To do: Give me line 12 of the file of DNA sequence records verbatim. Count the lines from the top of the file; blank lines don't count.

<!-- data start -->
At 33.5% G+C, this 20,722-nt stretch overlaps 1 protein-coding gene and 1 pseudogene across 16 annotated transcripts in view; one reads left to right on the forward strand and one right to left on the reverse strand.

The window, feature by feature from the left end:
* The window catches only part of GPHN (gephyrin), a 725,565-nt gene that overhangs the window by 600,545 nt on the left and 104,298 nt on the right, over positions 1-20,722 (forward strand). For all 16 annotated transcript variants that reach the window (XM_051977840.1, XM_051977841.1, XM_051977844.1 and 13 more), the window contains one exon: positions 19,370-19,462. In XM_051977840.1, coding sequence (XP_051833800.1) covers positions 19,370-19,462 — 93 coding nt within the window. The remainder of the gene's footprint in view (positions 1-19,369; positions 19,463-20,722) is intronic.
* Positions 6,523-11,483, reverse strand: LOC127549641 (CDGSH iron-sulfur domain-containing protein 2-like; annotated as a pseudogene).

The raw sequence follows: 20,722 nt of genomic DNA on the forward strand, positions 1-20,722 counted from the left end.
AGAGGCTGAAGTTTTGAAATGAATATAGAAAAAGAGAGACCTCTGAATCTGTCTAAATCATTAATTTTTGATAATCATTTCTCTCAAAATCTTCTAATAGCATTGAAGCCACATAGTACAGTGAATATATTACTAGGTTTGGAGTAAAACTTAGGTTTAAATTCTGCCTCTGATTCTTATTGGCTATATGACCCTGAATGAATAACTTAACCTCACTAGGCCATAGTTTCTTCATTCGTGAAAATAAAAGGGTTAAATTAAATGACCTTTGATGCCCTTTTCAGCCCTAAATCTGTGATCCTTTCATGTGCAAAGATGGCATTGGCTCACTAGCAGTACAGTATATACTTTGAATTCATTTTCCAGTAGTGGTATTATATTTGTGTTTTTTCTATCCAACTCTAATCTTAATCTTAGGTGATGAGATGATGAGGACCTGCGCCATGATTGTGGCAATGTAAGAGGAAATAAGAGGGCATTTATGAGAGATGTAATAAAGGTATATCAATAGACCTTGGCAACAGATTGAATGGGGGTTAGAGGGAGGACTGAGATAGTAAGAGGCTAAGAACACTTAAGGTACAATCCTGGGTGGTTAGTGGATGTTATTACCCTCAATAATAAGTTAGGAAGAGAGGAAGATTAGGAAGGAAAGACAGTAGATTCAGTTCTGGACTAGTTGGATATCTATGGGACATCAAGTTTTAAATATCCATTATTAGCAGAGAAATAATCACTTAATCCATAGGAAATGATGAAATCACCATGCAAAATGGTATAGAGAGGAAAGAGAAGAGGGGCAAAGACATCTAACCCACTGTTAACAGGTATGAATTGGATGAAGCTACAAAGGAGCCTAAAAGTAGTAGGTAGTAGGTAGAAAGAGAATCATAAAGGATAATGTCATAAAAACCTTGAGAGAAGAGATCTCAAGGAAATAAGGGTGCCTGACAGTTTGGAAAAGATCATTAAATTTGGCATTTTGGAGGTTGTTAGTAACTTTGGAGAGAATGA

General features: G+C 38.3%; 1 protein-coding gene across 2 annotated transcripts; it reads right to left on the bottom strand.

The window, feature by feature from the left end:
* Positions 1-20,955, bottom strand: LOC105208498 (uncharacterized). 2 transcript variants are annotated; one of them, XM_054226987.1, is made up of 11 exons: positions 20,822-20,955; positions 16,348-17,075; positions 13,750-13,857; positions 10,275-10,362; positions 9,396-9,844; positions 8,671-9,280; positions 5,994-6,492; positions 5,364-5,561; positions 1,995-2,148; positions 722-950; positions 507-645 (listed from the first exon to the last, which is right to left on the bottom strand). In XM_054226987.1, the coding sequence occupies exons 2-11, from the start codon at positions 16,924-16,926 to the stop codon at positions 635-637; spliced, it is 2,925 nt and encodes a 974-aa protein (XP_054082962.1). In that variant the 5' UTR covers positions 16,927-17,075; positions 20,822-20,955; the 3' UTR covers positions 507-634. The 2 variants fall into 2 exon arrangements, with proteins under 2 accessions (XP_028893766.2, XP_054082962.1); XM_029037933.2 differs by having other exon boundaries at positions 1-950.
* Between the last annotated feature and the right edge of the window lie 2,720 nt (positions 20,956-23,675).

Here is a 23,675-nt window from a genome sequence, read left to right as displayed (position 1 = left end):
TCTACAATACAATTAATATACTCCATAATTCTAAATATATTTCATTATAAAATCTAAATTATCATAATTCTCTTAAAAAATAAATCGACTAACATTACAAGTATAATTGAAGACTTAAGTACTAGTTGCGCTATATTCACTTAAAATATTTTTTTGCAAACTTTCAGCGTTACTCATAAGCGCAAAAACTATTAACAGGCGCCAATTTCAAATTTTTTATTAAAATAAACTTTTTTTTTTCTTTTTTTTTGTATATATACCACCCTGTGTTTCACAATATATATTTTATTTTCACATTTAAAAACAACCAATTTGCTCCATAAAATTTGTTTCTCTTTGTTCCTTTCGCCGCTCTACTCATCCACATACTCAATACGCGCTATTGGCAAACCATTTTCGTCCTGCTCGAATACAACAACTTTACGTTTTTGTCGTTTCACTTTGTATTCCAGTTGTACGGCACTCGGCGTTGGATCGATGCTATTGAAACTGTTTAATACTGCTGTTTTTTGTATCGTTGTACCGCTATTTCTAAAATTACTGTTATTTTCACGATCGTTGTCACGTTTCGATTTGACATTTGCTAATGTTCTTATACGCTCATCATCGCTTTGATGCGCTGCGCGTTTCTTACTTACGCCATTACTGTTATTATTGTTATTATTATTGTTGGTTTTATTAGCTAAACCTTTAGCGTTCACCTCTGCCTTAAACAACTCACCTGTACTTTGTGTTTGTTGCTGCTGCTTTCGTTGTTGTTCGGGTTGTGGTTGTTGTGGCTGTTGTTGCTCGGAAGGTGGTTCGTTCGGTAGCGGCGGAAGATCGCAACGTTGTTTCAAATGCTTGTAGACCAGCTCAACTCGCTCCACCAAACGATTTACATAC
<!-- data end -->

TCTACAATACAATTAATATACTCCATAATTCTAAATATATTTCATTATAAAATCTAAATTATCATAATTCTCTTAAAAAATAAATCGACTAACATTACAAGTATAATTGAAGACTTAAGTACTAGTTGCGCTATATTCACTTAAAATATTTTTTTGCAAACTTTCAGCGTTACTCATAAGCGCAAAAACTATTAACAGGCGCCAATTTCAAATTTTTTATTAAAATAAACTTTTTTTTTTCTTTTTTTTTGTATATATACCACCCTGTGTTTCACAATATATATTTTATTTTCACATTTAAAAACAACCAATTTGCTCCATAAAATTTGTTTCTCTTTGTTCCTTTCGCCGCTCTACTCATCCACATACTCAATACGCGCTATTGGCAAACCATTTTCGTCCTGCTCGAATACAACAACTTTACGTTTTTGTCGTTTCACTTTGTATTCCAGTTGTACGGCACTCGGCGTTGGATCGATGCTATTGAAACTGTTTAATACTGCTGTTTTTTGTATCGTTGTACCGCTATTTCTAAAATTACTGTTATTTTCACGATCGTTGTCACGTTTCGATTTGACATTTGCTAATGTTCTTATACGCTCATCATCGCTTTGATGCGCTGCGCGTTTCTTACTTACGCCATTACTGTTATTATTGTTATTATTATTGTTGGTTTTATTAGCTAAACCTTTAGCGTTCACCTCTGCCTTAAACAACTCACCTGTACTTTGTGTTTGTTGCTGCTGCTTTCGTTGTTGTTCGGGTTGTGGTTGTTGTGGCTGTTGTTGCTCGGAAGGTGGTTCGTTCGGTAGCGGCGGAAGATCGCAACGTTGTTTCAAATGCTTGTAGACCAGCTCAACTCGCTCCACCAAACGATTTACATAC